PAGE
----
It’s hard to be­lieve the car­riages were built in the Nineties, for they have de­tail­ing that re­calls the Twen­ties or Thir­ties: art nou­veau-style ceil­ings; ma­hogany pan­elling stained the colour of ivory; mar­quetry work on bath­room floors with a fleur-de-lis pat­tern; in­tri­cate grilles over the air-con vents, made of brass but now fin­ished the colour of chrome.

Car­riages are named af­ter the lo­cal flora and fauna. My cabin (one with a dou­ble bed rather than bunk) was Chilca – named af­ter a plant that yields a tex­tile dye, bas­ket ma­te­rial and an anti-in­flam­ma­tory medicine.

In the decor, one con­stant is the chakana cross, a three-stepped sym­bol that dates from Inca times and rep­re­sents the heav­ens, the earth and the un­der­world. It’s em­bla­zoned on the out­side of the car­riages, on the jack­ets worn by guides, on nap­kins and glasses on ta­bles and on the bathrobes and tow­els in the cab­ins.

We had been told that the glo­be­trot­ting Diego Muñoz, one of Peru’s

Our BOAT took us to the Is­las Uros, a FLOAT­ING WORLD made pos­si­ble by to­tora reed. The reed can be used to build IS­LANDS, HOUSES on those is­lands, and BOATS to sail around those is­lands

most gifted chefs, would be show­ing us how to pre­pare ce­viche, that ap­pe­tiser of raw fish mar­i­nated in salt, lime juice, onions and chilli. We hadn’t been told that he would be do­ing it out­doors, the train at his back, lakes and moun­tains to the front.

‘My grand­mother would let it sit all night,’ he told us as the rain spat; we voted to stay out­side. ‘Then the Ja­panese came over and taught us how to eat it straight away.’ And that is ex­actly what we did.

He and his team, work­ing in a kitchen mea­sur­ing about 15m by 2m, pro­duced dishes that not only made the most of Peru­vian pro­duce but even seemed to con­jure the landscape. His pre­sen­ta­tion on the last night of potato cream, seared scal­lops and parme­san put me strongly in mind of an is­land float­ing on Lake Tit­i­caca. Af­ter Machu Pic­chu, where Bel­mond’s other Peru­vian train runs, the world’s high­est nav­i­ga­ble lake is a place ev­ery vis­i­tor wants to see. There is, as the map on our boat from Puno sta­tion ac­knowl­edged, a well-worn ‘Cir­cuito Turis­tico de Lago Ti­tikaka’. We didn’t de­vi­ate from it.

Our boat took us to the Is­las Uros, a float­ing world made pos­si­ble by to­tora reed. The reed can be used to build is­lands, houses on those is­lands, boats to sail around those is­lands, and – when there isn’t a Diego Muñoz avail­able – can even pro­vide a snack.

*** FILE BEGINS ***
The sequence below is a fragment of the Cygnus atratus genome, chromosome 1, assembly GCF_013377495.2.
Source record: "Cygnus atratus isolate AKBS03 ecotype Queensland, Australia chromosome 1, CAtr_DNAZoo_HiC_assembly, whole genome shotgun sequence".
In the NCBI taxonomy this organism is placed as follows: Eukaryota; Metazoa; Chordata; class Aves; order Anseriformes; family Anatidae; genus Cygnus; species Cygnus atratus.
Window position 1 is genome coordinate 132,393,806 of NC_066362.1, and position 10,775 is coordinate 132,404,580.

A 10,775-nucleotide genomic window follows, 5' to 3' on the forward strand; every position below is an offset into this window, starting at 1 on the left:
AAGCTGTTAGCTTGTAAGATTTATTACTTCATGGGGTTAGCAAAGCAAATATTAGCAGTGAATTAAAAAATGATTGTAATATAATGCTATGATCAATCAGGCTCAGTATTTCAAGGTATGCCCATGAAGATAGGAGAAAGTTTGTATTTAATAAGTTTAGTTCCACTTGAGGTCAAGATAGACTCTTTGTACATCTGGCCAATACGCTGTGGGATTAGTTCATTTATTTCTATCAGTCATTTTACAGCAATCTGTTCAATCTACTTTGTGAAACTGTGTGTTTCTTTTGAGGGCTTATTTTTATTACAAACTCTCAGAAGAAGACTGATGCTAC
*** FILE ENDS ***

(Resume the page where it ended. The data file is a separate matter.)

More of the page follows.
In an­cient times, these peo­ple lived off fish­ing and hunt­ing; now they catch tourists.

We stepped off the boat to be met on the quay­side with some bev­er­ages, a blaz­ing fire and Pal­lari and Manuel, a duo who pro­vided sooth­ing sounds on sax and acous­tic gui­tar. Then, af­ter a fi­nal din­ner, we were in­vited to the bar car, where Cheguere, a Cusco trio of gui­tarist, bassist and per­cus­sion­ist, urged us not just to sit talk­ing about the train but to dance on it. Some carousers kept the staff up un­til af­ter two in the morn­ing.

I was im­pressed by the warmth and pro­fes­sion­al­ism of the staff. Sev­eral had pre­vi­ously worked on the day train be­tween Cusco and Puno – an An­dean Ex­plorer with­out Bel­mond brand­ing – that was orig­i­nally to be with­drawn when the new sleeper came into ser­vice but will now con­tinue un­der an­other name.

The new train wasn’t with­out its teething prob­lems, at least some of which should have been fixed by the time the first pay­ing cus­tomers boarded. Among them was faulty plumb­ing. On my first morn­ing, I had to shower in cold wa­ter. On my sec­ond, I turned

on the taps and had nei­ther hot nor cold. The key I was given would turn the lock but couldn’t be pulled out of it. The air con­di­tion­ing – which you can’t ad­just your­self – was at first so fierce that I woke with a dry throat. The notes on the in-room ‘di­rec­tory’ in­cluded a map that showed where Wi-Fi would be at its strong­est. In my ex­pe­ri­ence it wasn’t weak; it was sim­ply un­avail­able. But then the point of a jour­ney like this is not to main­tain con­nec­tions with the worka­day world; it’s to slip those bounds and, for as long as you can, en­ter one of fan­tasy.

The real trou­ble, for those of us lucky enough to have trav­elled on a lux­ury sleeper train at alti­tude, was that even­tu­ally we had to come back down to earth.


US$10 mil­lion Cost of get­ting the Bel­mond An­dean Ex­plorer up and run­ning 55 Staff on board 48 Pas­sen­gers 24 En suite cab­ins (two deluxe dou­ble, six ju­nior dou­ble, 11 twin, five bunk-bed), in­clud­ing one that’s wheel­chair-ac­ces­si­ble

2 Din­ing cars (Llama and Muna) 1 Spa car (Pi­coflor), to be added later 1 Ob­ser­va­tion car (Ichu) 1 Pi­ano bar (Maca)

High up, watch the 11kg con­dor soar, then look down, and you’ll see your din­ner be­ing pre­pared – pachamanca is cooked in a hole in the earth


From Cusco, the an­cient cap­i­tal of the In­cas, the luxurious train runs through the high­est plains of the An­des

There’s a lot to en­joy on the train jour­ney – you can sam­ple his­tory, cul­ture and pop­u­lar Peru­vian dishes

Trav­ellers get a chance to see up close the cul­ture of Is­las Uros be­fore the train jour­ney cul­mi­nates on the shores of Lake Tit­i­caca